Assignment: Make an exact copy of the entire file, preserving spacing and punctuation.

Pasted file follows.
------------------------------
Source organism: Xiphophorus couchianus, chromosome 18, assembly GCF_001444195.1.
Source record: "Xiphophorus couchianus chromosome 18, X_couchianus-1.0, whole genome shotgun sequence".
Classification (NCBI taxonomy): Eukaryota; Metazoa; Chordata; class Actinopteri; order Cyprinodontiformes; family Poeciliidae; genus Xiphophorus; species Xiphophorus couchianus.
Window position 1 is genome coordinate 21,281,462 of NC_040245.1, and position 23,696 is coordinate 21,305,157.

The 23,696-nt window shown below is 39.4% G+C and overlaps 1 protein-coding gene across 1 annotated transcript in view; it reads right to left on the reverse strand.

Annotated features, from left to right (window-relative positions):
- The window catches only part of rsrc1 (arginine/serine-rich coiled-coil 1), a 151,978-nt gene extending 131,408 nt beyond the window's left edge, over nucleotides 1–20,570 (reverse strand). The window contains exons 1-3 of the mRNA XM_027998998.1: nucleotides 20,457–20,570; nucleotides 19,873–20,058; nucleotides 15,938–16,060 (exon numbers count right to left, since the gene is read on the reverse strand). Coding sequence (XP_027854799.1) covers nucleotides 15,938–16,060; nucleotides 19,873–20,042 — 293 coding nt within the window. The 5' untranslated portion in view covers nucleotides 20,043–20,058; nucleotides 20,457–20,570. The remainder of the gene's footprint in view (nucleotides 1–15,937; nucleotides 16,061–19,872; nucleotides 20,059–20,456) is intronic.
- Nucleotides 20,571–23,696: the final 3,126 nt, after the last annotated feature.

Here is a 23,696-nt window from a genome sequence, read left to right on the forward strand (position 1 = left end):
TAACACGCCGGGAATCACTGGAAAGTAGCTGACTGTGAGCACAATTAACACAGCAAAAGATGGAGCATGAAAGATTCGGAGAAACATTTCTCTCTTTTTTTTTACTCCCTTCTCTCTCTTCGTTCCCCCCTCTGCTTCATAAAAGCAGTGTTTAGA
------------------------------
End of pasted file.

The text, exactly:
Source organism: Xiphophorus couchianus, chromosome 18, assembly GCF_001444195.1.
Source record: "Xiphophorus couchianus chromosome 18, X_couchianus-1.0, whole genome shotgun sequence".
Classification (NCBI taxonomy): Eukaryota; Metazoa; Chordata; class Actinopteri; order Cyprinodontiformes; family Poeciliidae; genus Xiphophorus; species Xiphophorus couchianus.
Window position 1 is genome coordinate 21,281,462 of NC_040245.1, and position 23,696 is coordinate 21,305,157.

The 23,696-nt window shown below is 39.4% G+C and overlaps 1 protein-coding gene across 1 annotated transcript in view; it reads right to left on the reverse strand.

Annotated features, from left to right (window-relative positions):
- The window catches only part of rsrc1 (arginine/serine-rich coiled-coil 1), a 151,978-nt gene extending 131,408 nt beyond the window's left edge, over nucleotides 1–20,570 (reverse strand). The window contains exons 1-3 of the mRNA XM_027998998.1: nucleotides 20,457–20,570; nucleotides 19,873–20,058; nucleotides 15,938–16,060 (exon numbers count right to left, since the gene is read on the reverse strand). Coding sequence (XP_027854799.1) covers nucleotides 15,938–16,060; nucleotides 19,873–20,042 — 293 coding nt within the window. The 5' untranslated portion in view covers nucleotides 20,043–20,058; nucleotides 20,457–20,570. The remainder of the gene's footprint in view (nucleotides 1–15,937; nucleotides 16,061–19,872; nucleotides 20,059–20,456) is intronic.
- Nucleotides 20,571–23,696: the final 3,126 nt, after the last annotated feature.

Here is a 23,696-nt window from a genome sequence, read left to right on the forward strand (position 1 = left end):
TAACACGCCGGGAATCACTGGAAAGTAGCTGACTGTGAGCACAATTAACACAGCAAAAGATGGAGCATGAAAGATTCGGAGAAACATTTCTCTCTTTTTTTTTACTCCCTTCTCTCTCTTCGTTCCCCCCTCTGCTTCATAAAAGCAGTGTTTAGA